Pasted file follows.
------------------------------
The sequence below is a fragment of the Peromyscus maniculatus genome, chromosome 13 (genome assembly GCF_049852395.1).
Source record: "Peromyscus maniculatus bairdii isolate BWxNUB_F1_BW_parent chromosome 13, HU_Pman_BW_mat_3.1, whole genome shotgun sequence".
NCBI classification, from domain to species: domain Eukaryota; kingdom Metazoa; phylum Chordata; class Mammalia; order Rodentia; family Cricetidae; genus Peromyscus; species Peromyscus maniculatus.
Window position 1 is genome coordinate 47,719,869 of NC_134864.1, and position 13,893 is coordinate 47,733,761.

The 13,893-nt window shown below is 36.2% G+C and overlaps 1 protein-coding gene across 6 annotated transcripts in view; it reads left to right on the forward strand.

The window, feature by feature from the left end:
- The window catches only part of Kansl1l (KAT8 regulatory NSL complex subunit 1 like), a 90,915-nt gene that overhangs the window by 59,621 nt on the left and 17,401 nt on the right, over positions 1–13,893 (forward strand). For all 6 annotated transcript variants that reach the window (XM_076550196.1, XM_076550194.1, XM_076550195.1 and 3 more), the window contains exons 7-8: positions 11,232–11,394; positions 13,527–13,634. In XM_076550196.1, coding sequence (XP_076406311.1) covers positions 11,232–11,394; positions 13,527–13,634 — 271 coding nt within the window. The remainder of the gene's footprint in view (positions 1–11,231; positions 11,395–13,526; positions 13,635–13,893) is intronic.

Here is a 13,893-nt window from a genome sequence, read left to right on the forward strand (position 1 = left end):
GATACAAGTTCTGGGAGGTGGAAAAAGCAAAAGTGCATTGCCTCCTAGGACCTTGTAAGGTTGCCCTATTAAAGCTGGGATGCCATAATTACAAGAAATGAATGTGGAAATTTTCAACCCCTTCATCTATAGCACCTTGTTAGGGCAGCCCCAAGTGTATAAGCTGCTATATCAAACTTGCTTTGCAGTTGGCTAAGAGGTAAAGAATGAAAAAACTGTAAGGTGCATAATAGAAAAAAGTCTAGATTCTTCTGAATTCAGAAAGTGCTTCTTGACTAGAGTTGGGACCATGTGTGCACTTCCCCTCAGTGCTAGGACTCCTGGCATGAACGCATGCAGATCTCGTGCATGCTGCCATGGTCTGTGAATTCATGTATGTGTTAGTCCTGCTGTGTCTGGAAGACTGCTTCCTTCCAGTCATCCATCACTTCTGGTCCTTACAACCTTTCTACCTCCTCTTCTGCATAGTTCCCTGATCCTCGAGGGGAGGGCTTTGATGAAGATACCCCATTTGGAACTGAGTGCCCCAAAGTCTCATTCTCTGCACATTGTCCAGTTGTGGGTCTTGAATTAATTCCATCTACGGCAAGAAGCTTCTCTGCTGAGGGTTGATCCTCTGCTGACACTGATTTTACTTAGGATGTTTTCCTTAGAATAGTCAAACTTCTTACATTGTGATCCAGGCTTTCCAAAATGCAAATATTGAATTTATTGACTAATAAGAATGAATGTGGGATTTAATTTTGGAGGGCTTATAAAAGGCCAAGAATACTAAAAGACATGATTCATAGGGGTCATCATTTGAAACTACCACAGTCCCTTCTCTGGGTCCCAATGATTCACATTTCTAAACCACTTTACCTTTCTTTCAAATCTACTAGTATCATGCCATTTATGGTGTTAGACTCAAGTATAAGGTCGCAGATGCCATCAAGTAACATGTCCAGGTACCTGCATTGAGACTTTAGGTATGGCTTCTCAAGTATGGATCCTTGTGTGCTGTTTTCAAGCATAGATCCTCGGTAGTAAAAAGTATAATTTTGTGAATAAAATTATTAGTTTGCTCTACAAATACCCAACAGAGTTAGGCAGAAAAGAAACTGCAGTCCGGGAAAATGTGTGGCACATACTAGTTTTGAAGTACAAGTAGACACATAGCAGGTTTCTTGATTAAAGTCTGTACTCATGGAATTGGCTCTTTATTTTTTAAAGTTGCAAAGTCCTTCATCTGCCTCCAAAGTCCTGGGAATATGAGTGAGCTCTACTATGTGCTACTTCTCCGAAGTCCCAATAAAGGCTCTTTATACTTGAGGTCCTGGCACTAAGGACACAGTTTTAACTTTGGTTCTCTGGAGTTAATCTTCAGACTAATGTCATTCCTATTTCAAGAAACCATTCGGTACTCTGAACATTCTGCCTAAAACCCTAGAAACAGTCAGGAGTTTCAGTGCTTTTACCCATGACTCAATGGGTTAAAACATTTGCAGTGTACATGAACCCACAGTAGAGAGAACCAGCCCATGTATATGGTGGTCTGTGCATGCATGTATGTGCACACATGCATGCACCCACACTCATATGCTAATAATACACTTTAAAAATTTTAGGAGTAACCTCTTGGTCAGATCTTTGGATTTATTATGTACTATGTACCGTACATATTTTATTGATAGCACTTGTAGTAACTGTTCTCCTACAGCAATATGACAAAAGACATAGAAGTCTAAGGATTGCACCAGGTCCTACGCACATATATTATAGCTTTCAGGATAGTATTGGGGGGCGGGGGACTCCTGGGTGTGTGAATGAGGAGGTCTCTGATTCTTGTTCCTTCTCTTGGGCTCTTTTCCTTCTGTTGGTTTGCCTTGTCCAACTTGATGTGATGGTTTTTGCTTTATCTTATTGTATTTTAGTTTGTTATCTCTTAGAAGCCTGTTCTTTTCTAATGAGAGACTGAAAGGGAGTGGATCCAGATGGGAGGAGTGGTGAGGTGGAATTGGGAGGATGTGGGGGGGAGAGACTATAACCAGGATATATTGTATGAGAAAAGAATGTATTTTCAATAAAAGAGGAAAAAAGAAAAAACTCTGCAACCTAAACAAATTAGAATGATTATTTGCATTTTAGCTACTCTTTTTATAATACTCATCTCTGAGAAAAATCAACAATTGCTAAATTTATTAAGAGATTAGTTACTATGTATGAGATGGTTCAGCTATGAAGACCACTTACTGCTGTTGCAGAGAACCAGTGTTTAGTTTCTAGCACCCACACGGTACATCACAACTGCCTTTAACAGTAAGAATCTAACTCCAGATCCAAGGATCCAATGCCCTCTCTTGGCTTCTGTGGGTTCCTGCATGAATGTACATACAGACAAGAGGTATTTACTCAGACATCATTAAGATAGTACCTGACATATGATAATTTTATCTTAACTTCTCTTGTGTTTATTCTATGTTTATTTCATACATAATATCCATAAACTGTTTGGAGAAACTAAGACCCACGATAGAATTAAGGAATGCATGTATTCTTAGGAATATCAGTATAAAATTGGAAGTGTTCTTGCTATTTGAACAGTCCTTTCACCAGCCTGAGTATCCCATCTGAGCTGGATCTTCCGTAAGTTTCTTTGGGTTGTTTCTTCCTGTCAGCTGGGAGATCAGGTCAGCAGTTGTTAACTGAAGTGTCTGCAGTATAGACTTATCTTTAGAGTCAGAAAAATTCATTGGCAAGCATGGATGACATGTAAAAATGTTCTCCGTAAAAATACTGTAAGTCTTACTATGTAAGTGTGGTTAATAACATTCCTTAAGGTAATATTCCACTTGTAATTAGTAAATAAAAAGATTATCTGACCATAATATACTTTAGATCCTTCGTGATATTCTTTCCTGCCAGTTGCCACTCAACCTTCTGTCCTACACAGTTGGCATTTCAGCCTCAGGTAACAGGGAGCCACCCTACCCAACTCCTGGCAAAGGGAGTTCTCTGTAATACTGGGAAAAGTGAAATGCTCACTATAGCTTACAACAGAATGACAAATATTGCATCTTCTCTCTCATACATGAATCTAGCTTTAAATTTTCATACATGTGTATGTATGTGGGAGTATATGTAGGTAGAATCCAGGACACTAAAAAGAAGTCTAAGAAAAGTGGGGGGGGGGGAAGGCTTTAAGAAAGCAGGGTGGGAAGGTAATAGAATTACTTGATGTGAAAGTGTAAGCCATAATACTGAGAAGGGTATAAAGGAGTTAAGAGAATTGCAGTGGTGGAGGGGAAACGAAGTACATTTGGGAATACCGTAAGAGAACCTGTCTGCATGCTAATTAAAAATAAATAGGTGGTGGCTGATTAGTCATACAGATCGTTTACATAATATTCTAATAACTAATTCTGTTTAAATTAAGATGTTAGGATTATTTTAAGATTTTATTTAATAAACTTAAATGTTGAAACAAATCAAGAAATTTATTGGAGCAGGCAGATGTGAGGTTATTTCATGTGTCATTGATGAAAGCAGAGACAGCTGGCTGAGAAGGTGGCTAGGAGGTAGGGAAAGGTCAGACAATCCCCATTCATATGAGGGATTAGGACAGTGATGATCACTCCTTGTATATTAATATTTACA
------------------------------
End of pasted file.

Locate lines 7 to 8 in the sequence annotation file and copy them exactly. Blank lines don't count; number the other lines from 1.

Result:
- The window catches only part of Kansl1l (KAT8 regulatory NSL complex subunit 1 like), a 90,915-nt gene that overhangs the window by 59,621 nt on the left and 17,401 nt on the right, over positions 1–13,893 (forward strand). For all 6 annotated transcript variants that reach the window (XM_076550196.1, XM_076550194.1, XM_076550195.1 and 3 more), the window contains exons 7-8: positions 11,232–11,394; positions 13,527–13,634. In XM_076550196.1, coding sequence (XP_076406311.1) covers positions 11,232–11,394; positions 13,527–13,634 — 271 coding nt within the window. The remainder of the gene's footprint in view (positions 1–11,231; positions 11,395–13,526; positions 13,635–13,893) is intronic.

Here is a 13,893-nt window from a genome sequence, read left to right on the forward strand (position 1 = left end):